The timing of death – Guest blog by Josephine Payge
The other day I was reminded of how lots of people feel about the timing of a death.
It was when a friend mentioned that she had lost any trust that she would be taken care of now that she had been diagnosed with a rare condition. She was worried that she wouldn’t be able to recover and then die from her illness because she feels so let down by life and the universe.
She thinks this way because someone she loved and adored died not so long ago. He had suffered from cancer and had tried every cure in the book but died anyway. Understandably this death seemed wrong to her and she felt that it should never have happened. Her belief in her own healing was shattered because someone she loved had died at the “wrong time”.
Everyone finds death very upsetting, even devastating, especially when it’s someone we love, no matter how old or young that person is. Some deaths are violent, some are peaceful, and they are always distressing. Death is also unpredictable. We don’t know when it will happen, we only know that it will happen. (Unless we plan it of course and a tiny proportion of people do that).
Why is it we find the timing of death so hard to accept?
Is it because the whole idea of death is so difficult to grasp?
This remains true even when we have nursed someone through their illness and have been with them when they are in their final days and hours and minutes and seconds. It is very likely that we are left with the feeling or the belief that the timing was wrong. That our loved one should not have died right then. That this event was meant to happen at another time, later of course, sometime in the future, just not now.
This is not always the case, not everyone feels this way, especially when someone is old and frail, or suffering in pain. In those cases it is much easier to accept that death had to happen when it happened. But when someone we love dies young or in childhood or in the prime of life our reaction is often that this wasn’t right that death happened at the wrong time. How often do we hear “gone too soon, tragically struck down in the prime of life” etc.?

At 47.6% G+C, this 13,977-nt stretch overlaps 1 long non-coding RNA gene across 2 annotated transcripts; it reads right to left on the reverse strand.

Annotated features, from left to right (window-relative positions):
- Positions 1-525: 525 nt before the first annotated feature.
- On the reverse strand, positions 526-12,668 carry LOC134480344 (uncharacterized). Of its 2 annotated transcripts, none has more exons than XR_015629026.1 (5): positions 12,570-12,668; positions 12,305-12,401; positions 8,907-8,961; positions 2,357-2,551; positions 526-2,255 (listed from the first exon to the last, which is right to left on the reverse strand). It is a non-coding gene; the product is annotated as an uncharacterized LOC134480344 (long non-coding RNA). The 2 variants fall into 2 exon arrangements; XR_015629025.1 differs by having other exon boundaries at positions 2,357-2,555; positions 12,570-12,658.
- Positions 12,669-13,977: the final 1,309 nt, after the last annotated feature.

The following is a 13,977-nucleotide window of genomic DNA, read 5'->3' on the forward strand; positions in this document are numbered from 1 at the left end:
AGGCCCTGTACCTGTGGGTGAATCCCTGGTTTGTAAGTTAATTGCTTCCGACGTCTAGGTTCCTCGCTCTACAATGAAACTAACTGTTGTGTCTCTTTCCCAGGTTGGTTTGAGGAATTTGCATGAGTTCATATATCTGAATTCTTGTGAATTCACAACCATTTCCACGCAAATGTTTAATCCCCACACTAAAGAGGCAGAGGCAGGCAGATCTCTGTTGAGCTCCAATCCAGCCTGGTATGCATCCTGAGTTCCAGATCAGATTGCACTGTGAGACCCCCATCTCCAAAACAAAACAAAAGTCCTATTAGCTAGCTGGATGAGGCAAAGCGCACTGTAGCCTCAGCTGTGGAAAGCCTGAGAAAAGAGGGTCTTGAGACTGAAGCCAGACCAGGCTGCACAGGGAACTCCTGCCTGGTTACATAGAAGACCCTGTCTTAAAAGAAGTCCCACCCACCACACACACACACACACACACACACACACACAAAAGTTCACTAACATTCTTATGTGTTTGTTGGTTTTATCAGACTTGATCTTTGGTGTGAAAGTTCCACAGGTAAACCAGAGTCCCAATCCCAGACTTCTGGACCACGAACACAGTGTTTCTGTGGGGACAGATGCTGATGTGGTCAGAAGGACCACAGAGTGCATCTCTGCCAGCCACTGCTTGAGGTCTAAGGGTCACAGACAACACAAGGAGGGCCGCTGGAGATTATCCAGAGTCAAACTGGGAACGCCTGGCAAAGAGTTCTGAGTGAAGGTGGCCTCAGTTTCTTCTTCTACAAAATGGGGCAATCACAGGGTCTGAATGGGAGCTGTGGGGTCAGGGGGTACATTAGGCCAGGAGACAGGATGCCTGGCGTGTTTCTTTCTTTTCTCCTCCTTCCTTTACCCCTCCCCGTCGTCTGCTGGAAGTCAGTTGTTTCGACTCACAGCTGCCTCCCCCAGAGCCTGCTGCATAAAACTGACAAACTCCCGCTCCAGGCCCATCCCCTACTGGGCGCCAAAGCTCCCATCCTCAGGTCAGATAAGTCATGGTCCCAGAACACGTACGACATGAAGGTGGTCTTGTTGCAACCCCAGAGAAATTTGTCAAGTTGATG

Grief is always difficult and it is made much harder to deal with when we hold to the belief that the person we love died at the wrong time. Thinking this way only serves to exacerbate our pain and make healing difficult.
We can never bring our loved one back even though we would like to do that. When I was in the midst of grief I can remember pleading for my husband to come back even though rationally I knew that this was impossible. I couldn’t accept that he had died when he died. I wanted him to die later when he was older. I was the one who should have died first. But actually this was not about him it was about me, and my fear of living life without him.
But it is possible to see what was good and positive about the time that he died.
The obvious one is that he was no longer in the pain that had become unbearable.
He also didn’t have to worry anymore that his brain was no longer working. He found that aspect of his illness particularly difficult to bear as he had had a brilliant mind.
He didn’t have to deal with the stressful, high profile court case that he was involved in that was going on at that time. Happily there was a successful conviction several months after his death.
He didn’t have to grow old. I’m positive he would not have enjoyed old age. So he will always be remembered as a vibrant, good-looking guy.
He died before me, which is what he wanted.
In his last moments he experienced unconditional love and trust.
And there is so much more that was just plain good.
I mention these things not to diminish the impact of his death but to show that there is always another side and to honour the timing of his death and the way he died. After all, who am I to say that his death should have been different from what it was? Everything was exactly the way it was supposed to be. Nothing is all bad nor all good. And death is no different. We are simply not encouraged to see it this way.
Because I was fortunate enough to explore his death and all the circumstances surrounding it in a whole and complete way I can now recognise that actually he was not only born on the perfect day but he also died on the perfect day. As a result of this I experience so much peace and serenity, which is in sharp contrast to how I felt before. As Shakespeare wrote in Hamlet: “Nothing is good or bad, but thinking makes it so.”
Recovering from grief is about being able to look at things in a totally different way and some of the things we can begin to look at are the year, month, day, hour, minute and second the person we loved died.
You may be very surprised at what you discover.
Josephine Payge is the first certified G.R.I.E.F. Guide and her story is very inspiring. To check her site out and follow her take a look over here. I’ll be sharing regular monthly guest blogs from her.